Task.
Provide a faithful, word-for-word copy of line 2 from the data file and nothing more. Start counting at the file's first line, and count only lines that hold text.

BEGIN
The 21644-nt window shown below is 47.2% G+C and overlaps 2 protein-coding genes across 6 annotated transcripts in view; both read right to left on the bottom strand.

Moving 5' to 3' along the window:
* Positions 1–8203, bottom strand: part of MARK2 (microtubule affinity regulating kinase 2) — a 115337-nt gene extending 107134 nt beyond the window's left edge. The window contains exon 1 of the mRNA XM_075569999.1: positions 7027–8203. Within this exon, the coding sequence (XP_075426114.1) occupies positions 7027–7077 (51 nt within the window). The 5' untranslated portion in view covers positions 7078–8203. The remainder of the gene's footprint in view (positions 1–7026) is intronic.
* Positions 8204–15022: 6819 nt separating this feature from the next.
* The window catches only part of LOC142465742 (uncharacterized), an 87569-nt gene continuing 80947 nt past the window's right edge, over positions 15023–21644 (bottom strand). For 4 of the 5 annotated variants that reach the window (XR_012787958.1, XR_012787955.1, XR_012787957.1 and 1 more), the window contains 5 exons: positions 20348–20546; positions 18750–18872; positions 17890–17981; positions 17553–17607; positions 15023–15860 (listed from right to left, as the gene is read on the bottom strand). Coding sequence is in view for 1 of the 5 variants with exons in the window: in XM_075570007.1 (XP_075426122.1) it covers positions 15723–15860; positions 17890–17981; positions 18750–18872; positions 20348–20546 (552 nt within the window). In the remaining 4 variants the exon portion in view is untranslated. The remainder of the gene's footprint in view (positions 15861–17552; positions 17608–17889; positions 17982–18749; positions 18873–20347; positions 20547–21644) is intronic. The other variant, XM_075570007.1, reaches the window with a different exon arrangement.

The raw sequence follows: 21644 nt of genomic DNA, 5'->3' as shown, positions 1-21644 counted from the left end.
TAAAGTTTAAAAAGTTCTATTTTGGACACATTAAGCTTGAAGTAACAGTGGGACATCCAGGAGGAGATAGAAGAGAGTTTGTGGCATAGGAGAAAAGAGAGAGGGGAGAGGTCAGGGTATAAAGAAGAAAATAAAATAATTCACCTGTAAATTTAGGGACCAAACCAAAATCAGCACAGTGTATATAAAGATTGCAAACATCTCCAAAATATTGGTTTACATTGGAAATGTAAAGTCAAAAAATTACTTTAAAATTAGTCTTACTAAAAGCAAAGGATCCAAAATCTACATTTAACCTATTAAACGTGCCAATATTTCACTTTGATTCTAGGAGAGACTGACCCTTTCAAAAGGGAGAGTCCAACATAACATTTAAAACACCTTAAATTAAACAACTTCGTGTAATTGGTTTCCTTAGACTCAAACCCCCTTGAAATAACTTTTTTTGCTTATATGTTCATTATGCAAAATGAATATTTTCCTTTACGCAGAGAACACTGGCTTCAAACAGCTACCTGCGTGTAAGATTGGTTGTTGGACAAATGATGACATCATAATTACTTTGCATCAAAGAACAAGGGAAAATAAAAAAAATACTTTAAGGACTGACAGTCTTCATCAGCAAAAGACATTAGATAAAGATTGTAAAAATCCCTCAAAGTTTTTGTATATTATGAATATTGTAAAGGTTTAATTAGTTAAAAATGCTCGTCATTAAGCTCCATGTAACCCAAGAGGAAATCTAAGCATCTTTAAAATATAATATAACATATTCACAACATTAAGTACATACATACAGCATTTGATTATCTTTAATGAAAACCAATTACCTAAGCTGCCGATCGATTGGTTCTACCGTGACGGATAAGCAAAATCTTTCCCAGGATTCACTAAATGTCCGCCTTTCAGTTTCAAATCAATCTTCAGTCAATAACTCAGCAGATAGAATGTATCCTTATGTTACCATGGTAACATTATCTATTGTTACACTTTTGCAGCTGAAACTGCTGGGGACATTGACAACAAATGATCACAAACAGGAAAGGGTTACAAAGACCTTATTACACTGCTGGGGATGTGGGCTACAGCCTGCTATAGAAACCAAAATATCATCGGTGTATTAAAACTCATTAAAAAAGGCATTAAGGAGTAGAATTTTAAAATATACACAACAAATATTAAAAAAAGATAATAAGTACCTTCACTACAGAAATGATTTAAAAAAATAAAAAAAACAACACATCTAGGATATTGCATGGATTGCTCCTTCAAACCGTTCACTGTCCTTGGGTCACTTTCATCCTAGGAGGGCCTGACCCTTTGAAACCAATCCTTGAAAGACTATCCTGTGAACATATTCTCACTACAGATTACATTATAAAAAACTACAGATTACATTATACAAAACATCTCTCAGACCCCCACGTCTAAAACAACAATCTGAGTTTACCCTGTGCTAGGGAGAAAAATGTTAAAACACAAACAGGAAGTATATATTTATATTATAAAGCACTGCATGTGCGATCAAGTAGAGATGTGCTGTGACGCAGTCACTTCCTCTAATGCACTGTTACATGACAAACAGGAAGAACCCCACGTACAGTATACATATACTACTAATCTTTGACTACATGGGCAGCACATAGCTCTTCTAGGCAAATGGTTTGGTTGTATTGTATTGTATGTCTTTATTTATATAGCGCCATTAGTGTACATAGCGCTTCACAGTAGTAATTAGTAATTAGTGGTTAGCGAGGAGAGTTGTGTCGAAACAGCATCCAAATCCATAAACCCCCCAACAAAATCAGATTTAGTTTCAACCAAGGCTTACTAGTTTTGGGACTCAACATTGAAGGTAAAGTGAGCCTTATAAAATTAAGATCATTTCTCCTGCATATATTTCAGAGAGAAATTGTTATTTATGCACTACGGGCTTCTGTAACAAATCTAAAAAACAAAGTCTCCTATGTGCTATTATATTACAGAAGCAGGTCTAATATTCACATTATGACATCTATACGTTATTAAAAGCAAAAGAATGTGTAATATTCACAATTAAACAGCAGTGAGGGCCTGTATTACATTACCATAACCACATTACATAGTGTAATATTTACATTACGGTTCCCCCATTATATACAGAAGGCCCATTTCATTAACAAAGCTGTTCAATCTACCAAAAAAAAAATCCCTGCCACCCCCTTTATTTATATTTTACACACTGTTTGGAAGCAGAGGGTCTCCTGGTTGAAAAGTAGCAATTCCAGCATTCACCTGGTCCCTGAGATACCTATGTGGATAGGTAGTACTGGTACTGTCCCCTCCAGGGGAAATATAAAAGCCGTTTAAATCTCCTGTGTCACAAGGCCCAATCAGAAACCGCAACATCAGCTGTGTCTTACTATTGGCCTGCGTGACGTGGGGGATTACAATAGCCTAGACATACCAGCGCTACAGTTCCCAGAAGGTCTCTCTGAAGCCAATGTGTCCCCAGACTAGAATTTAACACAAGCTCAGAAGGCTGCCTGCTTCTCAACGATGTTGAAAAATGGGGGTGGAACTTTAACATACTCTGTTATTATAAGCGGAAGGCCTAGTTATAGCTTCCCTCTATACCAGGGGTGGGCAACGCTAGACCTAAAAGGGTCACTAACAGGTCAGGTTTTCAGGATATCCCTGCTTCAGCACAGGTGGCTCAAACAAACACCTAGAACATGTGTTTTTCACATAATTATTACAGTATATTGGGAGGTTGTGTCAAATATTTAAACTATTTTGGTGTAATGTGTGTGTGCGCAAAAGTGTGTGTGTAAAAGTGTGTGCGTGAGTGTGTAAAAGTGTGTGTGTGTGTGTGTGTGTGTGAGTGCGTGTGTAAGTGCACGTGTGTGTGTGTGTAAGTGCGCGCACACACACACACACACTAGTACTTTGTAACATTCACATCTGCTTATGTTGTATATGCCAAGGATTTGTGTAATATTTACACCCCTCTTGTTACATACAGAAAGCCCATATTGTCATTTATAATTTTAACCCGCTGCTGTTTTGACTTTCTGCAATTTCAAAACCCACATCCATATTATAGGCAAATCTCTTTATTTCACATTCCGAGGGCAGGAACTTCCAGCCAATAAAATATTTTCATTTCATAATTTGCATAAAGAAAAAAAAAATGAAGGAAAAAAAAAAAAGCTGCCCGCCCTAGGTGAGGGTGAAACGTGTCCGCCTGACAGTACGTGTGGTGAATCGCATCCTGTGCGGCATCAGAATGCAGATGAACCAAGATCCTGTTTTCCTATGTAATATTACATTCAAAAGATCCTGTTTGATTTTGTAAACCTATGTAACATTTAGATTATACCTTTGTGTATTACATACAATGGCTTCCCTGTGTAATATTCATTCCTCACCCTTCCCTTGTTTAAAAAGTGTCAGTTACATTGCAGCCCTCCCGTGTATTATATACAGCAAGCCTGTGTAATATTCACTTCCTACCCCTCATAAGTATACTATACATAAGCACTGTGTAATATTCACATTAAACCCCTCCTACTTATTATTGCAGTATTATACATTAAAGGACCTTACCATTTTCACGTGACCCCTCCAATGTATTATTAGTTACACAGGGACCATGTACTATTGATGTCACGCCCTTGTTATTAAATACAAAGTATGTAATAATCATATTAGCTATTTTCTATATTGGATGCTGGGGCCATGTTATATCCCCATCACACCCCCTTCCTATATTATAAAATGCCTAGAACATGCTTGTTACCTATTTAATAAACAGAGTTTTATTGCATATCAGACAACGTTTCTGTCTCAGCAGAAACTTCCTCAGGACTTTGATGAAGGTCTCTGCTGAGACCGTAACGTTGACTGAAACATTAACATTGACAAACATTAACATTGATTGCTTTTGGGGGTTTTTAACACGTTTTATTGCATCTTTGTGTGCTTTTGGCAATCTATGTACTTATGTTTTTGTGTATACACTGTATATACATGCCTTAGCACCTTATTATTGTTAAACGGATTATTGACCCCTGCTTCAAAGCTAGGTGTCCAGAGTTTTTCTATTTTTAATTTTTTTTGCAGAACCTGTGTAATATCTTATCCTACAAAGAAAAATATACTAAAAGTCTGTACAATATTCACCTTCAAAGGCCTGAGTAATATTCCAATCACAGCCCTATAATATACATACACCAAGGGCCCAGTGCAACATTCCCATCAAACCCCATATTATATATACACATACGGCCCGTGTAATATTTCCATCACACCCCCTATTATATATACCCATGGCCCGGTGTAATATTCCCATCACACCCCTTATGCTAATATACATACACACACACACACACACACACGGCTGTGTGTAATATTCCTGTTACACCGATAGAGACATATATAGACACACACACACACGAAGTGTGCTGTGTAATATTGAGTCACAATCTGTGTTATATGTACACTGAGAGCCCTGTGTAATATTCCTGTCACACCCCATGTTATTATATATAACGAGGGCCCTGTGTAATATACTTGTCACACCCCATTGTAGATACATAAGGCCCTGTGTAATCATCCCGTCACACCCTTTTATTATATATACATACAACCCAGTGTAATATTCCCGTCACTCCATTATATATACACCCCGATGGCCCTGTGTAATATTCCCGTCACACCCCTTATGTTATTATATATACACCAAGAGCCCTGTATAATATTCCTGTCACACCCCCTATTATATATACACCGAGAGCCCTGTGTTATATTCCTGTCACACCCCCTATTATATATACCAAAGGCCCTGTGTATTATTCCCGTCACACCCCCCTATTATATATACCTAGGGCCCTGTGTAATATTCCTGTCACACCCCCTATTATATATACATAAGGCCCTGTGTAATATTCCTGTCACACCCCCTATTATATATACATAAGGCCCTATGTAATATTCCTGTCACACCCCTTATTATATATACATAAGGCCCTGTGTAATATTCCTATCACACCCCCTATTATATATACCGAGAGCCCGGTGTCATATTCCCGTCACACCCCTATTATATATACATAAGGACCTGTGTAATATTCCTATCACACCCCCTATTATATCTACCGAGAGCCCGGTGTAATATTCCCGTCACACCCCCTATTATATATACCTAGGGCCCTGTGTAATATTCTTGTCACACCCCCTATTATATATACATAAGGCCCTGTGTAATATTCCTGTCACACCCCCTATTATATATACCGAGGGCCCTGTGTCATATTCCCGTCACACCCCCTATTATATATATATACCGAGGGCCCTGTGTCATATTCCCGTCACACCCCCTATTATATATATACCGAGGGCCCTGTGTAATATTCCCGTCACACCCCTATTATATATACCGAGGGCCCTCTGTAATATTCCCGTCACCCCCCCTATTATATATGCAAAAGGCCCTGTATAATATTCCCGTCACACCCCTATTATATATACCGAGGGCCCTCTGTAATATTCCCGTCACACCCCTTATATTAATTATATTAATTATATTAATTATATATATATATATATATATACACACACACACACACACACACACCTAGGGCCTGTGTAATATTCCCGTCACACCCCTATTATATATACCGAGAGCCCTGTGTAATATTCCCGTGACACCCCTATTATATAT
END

Moving 5' to 3' along the window: